Republican and Democratic Senate leaders announced an agreement late today under which the Senate will vote Thursday on two pieces of legislation that would clear the way to fully fund government operations and at least temporarily end the partial Federal government shutdown, which entered its 31st day today. Whether either of those pieces of legislation […]
On Friday, the Senate blocked a bill that would open the Department of Homeland Security (DHS) through Feb. 8.
Congress and the White House seemed no closer today to reaching an agreement to end the partial Federal government shutdown, as the public interactions between the two mainly featured an apparently tit-for-tat exchange between President Trump and House Speaker Nancy Pelosi, D-Calif., over the latter’s ability to use U.S. military transportation for an overseas trip.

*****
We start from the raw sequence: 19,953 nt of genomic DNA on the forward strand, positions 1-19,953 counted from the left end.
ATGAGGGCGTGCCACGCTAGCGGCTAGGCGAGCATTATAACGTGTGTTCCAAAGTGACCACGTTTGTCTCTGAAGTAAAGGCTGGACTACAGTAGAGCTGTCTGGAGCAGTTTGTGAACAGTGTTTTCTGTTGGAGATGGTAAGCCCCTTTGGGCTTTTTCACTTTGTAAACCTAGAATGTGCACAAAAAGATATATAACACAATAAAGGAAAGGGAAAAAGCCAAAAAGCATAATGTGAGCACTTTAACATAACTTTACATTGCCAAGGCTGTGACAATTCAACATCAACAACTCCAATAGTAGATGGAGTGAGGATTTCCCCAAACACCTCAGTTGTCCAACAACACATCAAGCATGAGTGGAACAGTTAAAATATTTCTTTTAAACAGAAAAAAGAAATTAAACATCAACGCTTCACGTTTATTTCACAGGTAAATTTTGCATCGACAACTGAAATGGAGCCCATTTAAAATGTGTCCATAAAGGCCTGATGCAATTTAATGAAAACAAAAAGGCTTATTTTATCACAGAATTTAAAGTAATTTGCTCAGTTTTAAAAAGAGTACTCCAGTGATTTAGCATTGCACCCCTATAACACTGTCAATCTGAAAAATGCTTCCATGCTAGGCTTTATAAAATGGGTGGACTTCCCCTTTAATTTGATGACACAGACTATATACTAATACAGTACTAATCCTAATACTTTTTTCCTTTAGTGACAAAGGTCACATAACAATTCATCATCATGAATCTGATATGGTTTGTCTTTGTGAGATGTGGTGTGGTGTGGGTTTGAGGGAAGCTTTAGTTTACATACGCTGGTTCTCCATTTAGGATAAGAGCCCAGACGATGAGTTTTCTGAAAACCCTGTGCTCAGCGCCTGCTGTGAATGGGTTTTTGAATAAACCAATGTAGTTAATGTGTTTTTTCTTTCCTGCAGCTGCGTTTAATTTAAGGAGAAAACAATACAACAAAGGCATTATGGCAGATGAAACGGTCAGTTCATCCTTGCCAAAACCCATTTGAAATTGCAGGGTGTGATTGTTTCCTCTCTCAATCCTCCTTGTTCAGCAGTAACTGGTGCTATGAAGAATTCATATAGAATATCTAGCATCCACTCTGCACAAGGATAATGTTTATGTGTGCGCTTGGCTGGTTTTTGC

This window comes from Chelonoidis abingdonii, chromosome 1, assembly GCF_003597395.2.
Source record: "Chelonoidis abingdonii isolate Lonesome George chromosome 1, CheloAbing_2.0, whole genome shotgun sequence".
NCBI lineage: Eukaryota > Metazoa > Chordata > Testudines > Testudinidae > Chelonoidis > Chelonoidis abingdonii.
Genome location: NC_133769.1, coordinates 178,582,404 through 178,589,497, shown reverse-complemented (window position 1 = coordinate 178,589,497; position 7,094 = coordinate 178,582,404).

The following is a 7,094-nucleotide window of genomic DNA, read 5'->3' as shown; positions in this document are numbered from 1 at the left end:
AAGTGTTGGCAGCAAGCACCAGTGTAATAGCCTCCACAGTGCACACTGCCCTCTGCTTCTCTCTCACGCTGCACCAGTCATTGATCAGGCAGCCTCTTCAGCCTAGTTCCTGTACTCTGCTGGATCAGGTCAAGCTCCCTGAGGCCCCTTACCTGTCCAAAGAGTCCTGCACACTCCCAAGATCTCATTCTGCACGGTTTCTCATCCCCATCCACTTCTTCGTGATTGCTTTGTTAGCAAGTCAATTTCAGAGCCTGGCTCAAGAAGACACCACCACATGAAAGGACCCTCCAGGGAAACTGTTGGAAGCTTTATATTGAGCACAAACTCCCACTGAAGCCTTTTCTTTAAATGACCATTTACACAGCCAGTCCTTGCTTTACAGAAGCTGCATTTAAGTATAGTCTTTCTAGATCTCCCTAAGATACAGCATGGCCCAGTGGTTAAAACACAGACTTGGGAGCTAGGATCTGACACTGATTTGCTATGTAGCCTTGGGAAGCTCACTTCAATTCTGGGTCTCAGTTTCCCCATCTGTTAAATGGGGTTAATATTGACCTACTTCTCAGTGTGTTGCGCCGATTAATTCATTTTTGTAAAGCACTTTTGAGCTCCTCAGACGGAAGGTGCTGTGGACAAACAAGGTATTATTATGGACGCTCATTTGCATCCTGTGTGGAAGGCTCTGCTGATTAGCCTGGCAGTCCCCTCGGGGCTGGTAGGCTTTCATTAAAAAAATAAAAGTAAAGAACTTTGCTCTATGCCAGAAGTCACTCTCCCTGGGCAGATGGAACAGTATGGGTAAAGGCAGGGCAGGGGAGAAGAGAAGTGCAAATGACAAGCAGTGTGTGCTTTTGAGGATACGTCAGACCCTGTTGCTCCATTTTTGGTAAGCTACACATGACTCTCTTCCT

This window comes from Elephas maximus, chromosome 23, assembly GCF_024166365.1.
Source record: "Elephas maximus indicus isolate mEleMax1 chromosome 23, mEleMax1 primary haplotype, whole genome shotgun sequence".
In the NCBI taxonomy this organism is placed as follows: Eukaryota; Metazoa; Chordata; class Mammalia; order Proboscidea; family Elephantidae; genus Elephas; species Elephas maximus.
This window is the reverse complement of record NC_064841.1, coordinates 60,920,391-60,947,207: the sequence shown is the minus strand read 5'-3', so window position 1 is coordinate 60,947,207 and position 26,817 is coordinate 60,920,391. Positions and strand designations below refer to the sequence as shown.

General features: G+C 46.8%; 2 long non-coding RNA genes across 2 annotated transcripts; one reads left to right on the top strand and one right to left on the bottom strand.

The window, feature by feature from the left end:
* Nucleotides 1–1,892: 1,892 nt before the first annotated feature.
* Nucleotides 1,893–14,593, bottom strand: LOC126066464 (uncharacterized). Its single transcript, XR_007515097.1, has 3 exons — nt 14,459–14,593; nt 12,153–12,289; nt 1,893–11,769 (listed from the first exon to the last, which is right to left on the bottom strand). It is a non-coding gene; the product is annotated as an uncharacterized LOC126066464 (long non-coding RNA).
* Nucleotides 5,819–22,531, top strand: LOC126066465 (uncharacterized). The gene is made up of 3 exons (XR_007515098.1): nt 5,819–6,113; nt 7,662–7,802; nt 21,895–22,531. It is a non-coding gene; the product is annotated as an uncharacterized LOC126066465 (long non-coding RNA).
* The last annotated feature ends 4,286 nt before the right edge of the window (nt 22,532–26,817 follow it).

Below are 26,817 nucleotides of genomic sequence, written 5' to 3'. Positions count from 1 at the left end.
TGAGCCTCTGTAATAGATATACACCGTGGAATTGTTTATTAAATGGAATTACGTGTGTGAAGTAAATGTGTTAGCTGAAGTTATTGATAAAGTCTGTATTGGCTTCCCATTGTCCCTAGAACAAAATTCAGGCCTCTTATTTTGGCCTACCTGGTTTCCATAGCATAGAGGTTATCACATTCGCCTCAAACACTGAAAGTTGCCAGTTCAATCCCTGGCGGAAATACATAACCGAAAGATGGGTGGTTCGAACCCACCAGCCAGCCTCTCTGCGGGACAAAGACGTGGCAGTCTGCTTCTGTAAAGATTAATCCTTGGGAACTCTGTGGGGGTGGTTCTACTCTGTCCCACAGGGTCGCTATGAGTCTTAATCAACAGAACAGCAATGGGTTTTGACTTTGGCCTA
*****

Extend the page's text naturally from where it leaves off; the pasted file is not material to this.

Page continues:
House Speaker Nancy Pelosi, D-Calif., updated her previous invitation for President Trump to deliver the annual State of the Union address to Congress today, suggesting that he should consider postponing the Jan. 29 speech or submitting it in writing until the Federal government is fully reopened.
As the partial government shutdown reached day 25, the latest continuing resolution (CR) aimed at reopening the partially-shuttered Federal government until Feb. 1 failed in the House, today.
The partial Federal government shutdown continued its record-setting pace today as negotiations between the White House and Congress remained stalled and Mother Nature had a hand in preventing activity on Capitol Hill from progressing further.
President Trump held off today on his threat to declare a national emergency to get border wall funding, and the House of Representatives passed another separate funding bill to reopen the Department of Interior, Environmental Protection Agency, and the Forest Service, with little chance that measure will receive Senate or White House approval.